Agree or disagree? Please share in the comments below. I love hearing from you.

Want to get one more great post added today? *wink* Click a link below to share this article with your followers.

About The Author

Nicole Gebhardt

Nicole Gebhardt is the CEO of Niche Pressworks publishing, a Marketing Strategist and Certified Publishing Coach. Through marketing consulting and book publishing she helps Speakers, Coaches, Consultants and Business Leaders create compelling and effective messages to inspire people to action. Over the last 24 years she has helped build brands, expand influence, and equip authors who change the world.

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2 Comments

  • Greg Lovell

    Reply Reply June 10, 2014

    Nicole

    A question came up in our group the concerned one of our members. We were talking about websites and their importance. She has been using her face page and face book to reach customers. Why would she need the expense of a website, she asked. We said the website is social media. Her face page is acting like a web page and the way you are using face book is reaching new customers (Business to consumers). So for her the website isn’t as important. What do you think?

    Greg

    • Nicole Gebhardt

      Reply Reply June 10, 2014

      Hi Greg! Great question. First, kudos to her for having a strong social media presence. That is a great way to get leads and build relationships when done well. I going to presume she has a true business fan page, and she’s not using her personal profile for business purposes (which could get her removed or banned.) Using Facebook as a home base could hold over a start-up for a short time, but for an established business, I have a few concerns. The greatest is the message it sends to prospects. A good website conveys professionalism and stability. It’s awkward not to have a business website – especially when your competitors do. A website also allows you to OWN your content and manage control of the visitors’ experience…and get found by Google for key search terms. (Keep in mind, Google generally hates Facebook.) A better basic marketing strategy is to use social media to drive traffic to your website. Then you get the advantages of both – including people who want your services but don’t like Facebook. You can ‘rent’ good looking website templates for just a few dollars a month now or build your own WordPress site (like I did) for free (plus $4-10/month for hosting), so price is really no longer a barrier to entry.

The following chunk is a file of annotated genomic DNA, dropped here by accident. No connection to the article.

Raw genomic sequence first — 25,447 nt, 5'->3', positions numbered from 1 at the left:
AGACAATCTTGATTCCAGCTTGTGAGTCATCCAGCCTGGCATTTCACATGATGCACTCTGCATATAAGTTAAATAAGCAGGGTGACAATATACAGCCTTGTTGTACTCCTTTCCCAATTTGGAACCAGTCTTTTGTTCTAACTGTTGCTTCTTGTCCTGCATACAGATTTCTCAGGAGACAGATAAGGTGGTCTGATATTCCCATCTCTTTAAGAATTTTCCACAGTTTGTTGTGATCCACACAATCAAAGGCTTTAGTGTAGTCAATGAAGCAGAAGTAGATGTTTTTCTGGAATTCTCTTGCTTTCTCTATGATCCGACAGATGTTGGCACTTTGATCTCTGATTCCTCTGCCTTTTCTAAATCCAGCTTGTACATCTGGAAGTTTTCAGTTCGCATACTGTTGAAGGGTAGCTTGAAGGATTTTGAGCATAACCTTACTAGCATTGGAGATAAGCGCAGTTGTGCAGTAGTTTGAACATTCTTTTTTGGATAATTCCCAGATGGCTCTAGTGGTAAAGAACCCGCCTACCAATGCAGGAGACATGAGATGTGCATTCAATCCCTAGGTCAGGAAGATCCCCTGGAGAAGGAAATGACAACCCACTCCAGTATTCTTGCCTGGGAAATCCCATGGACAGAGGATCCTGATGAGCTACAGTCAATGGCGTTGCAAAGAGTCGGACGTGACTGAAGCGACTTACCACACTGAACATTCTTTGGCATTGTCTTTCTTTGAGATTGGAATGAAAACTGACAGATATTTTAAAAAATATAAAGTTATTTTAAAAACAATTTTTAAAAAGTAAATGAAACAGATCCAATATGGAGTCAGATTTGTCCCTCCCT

I teach more about online and offline marketing…including how and why to send social media traffic to your website..in my Breakthrough course. You can find that info at http://www.theremarkableway.com/breakthrough